In 2000 Rye Barcott spent part of his summer living in the Kibera slum of Nairobi, Kenya. He was a college student heading into the Marines, and he sought to better understand ethnic violence—something he would likely face later in uniform. He learned Swahili, asked questions, and listened to young people talk about how they survived in poverty he had never imagined. Anxious to help but unsure what to do, he stumbled into friendship with a widowed nurse, Tabitha Atieno Festo, and a hardscrabble community organizer, Salim Mohamed.
Together, this unlikely trio built a non-governmental organization that would develop a new generation of leaders from within one of Africa's largest slums. Their organization, Carolina for Kibera (CFK), is now a global pioneer of the movement called Participatory Development, and was honored by Time magazine as a "Hero of Global Health." CFK's greatest lesson may be that with the right kind of support, people in desperate places will take charge of their lives and create breathtaking change.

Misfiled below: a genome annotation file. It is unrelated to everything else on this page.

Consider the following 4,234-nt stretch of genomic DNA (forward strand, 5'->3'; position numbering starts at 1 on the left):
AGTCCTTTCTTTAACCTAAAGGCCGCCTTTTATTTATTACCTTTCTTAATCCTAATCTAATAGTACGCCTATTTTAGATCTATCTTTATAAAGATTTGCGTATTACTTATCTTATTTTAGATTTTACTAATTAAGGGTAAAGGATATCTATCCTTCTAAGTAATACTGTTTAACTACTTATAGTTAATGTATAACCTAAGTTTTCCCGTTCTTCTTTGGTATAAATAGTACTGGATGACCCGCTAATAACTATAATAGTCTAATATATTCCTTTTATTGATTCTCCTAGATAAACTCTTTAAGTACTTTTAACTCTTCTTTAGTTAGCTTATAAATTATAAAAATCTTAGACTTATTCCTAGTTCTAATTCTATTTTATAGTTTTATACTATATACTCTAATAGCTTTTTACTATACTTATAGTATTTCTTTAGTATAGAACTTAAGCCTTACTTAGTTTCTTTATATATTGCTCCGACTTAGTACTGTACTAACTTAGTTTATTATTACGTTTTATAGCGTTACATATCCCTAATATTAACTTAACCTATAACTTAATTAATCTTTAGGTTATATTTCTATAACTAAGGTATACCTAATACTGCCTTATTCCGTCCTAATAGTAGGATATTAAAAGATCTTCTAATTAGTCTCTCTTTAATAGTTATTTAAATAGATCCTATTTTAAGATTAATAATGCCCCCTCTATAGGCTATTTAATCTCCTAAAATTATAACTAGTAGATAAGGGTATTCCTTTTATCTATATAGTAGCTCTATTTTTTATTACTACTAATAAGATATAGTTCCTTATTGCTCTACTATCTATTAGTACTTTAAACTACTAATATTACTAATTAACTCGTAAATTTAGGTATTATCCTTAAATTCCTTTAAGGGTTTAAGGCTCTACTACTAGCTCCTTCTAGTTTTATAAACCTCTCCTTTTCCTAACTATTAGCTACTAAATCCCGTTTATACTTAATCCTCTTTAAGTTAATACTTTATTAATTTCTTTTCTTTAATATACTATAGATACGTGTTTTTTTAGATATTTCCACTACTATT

Engaged in two seemingly contradictory forms of public service at the same time, Barcott continued his leadership in CFK while serving as a human intelligence officer in Iraq, Bosnia, and the Horn of Africa. Struggling with the intense stress of leading Marines in dangerous places, he took the tools he learned building a community in one of the most fractured parts of Kenya and became a more effective counter-insurgent and peacekeeper.
It Happened on the Way to War is a true story of sacrifice and courage, the melding of military and humanitarian service, and what America's role in the world could be.
Rye Barcott founded Carolina for Kibera (CFK) with Salim Mohamed and Tabitha Atieno Festo while he was an undergraduate at UNC Chapel Hill. After graduation, he served as a Marine for five years on active duty. In 2006 ABC World News named then Captain Barcott a Person of the Year for his dual service to Kibera and the Marine Corps. As a Reynolds Social Entrepreneurship Fellow, he earned master's degrees in business and public administration from Harvard. He is currently a member of the World Learning Board of Trustees and a TED Fellow living in Charlotte, North Carolina.